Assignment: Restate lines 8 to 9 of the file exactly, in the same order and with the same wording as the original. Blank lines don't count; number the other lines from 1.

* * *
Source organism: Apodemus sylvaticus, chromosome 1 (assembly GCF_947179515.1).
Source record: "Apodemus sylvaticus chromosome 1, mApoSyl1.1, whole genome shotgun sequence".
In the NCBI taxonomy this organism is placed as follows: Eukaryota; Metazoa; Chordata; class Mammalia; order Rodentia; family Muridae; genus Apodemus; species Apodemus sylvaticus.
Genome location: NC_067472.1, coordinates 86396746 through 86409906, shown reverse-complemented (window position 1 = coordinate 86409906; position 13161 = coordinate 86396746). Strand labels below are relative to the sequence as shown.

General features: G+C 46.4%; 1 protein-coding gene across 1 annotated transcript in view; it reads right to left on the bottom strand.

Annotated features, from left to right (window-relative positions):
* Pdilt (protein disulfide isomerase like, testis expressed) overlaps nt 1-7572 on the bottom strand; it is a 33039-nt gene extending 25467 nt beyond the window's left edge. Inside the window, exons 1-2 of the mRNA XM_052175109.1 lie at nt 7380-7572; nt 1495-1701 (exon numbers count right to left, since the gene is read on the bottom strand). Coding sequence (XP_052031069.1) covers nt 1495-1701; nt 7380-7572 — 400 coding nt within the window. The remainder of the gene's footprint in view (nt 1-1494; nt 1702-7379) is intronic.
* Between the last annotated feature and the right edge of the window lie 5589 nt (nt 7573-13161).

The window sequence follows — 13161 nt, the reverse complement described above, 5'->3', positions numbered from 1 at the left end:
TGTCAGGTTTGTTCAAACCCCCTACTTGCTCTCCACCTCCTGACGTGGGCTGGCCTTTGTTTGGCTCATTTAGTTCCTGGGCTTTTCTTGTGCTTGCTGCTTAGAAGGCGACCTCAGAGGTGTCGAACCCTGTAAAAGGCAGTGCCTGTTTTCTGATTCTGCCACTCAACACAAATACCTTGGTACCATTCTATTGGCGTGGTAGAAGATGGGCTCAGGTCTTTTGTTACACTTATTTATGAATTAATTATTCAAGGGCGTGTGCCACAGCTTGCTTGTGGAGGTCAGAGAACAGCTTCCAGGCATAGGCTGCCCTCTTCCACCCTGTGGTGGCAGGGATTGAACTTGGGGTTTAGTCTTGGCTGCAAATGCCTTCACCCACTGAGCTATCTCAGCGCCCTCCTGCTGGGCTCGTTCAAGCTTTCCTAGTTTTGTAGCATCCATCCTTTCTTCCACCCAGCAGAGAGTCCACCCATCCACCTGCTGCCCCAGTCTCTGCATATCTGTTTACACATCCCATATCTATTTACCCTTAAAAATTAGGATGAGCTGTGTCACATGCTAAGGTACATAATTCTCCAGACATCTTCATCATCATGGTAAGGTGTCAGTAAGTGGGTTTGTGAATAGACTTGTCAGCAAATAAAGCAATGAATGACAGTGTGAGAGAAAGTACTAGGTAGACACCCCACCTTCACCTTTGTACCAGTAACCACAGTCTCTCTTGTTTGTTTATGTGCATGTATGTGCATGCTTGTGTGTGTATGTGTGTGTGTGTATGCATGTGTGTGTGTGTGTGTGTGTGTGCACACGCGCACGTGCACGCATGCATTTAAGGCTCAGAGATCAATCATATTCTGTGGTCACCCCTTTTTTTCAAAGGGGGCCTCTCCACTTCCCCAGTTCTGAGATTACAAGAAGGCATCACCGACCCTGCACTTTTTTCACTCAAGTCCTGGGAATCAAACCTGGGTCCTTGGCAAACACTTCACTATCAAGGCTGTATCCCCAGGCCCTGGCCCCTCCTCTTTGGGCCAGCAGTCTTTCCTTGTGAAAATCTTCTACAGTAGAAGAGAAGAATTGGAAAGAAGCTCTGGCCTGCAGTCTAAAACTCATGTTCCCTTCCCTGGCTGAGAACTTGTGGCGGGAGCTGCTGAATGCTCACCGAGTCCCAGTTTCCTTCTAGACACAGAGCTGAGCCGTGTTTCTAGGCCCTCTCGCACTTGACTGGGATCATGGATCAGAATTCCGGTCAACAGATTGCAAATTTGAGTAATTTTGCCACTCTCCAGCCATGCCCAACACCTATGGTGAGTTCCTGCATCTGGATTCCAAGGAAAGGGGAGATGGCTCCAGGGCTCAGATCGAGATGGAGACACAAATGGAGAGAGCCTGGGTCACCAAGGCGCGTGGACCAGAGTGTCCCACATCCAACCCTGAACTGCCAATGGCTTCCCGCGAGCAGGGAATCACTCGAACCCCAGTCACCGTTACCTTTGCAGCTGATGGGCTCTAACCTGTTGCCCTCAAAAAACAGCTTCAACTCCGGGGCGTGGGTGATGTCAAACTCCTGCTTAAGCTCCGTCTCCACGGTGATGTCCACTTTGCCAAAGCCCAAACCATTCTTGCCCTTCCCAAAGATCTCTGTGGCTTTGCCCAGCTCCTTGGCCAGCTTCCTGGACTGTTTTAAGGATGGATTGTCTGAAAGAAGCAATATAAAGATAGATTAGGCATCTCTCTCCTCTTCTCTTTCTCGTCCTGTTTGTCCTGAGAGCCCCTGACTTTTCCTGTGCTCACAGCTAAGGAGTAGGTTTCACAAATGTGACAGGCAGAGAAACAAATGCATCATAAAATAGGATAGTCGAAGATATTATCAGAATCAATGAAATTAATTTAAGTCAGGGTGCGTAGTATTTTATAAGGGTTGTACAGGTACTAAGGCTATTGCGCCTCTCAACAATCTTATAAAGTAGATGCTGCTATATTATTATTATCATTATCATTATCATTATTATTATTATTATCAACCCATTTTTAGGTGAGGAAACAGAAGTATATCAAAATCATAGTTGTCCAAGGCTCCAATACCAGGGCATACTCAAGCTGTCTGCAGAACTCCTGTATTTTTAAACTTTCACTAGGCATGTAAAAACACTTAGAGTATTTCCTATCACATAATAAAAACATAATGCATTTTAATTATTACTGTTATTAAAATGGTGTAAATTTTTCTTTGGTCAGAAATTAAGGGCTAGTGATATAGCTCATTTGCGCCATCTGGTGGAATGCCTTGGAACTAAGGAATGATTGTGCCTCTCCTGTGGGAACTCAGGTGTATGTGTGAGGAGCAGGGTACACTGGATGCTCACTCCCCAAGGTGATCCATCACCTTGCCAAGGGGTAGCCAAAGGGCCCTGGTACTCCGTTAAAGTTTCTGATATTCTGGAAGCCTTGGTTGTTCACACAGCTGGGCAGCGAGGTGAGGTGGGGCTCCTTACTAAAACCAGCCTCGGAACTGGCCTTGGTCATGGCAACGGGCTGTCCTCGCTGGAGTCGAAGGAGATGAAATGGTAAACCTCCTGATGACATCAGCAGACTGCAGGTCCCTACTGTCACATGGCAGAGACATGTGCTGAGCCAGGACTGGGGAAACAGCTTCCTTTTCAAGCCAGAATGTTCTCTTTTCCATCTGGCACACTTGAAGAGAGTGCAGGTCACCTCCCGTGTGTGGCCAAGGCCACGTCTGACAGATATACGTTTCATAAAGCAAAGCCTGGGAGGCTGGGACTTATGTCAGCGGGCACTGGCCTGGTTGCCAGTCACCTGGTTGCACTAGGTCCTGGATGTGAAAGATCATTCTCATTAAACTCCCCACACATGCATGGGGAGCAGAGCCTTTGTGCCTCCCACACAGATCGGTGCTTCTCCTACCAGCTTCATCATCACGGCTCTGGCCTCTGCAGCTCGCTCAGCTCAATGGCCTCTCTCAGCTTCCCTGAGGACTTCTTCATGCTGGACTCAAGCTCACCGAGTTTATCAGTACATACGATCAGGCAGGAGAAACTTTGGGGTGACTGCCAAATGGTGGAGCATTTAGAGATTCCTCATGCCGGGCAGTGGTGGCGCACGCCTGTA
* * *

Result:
* Between the last annotated feature and the right edge of the window lie 5589 nt (nt 7573-13161).

The window sequence follows — 13161 nt, the reverse complement described above, 5'->3', positions numbered from 1 at the left end: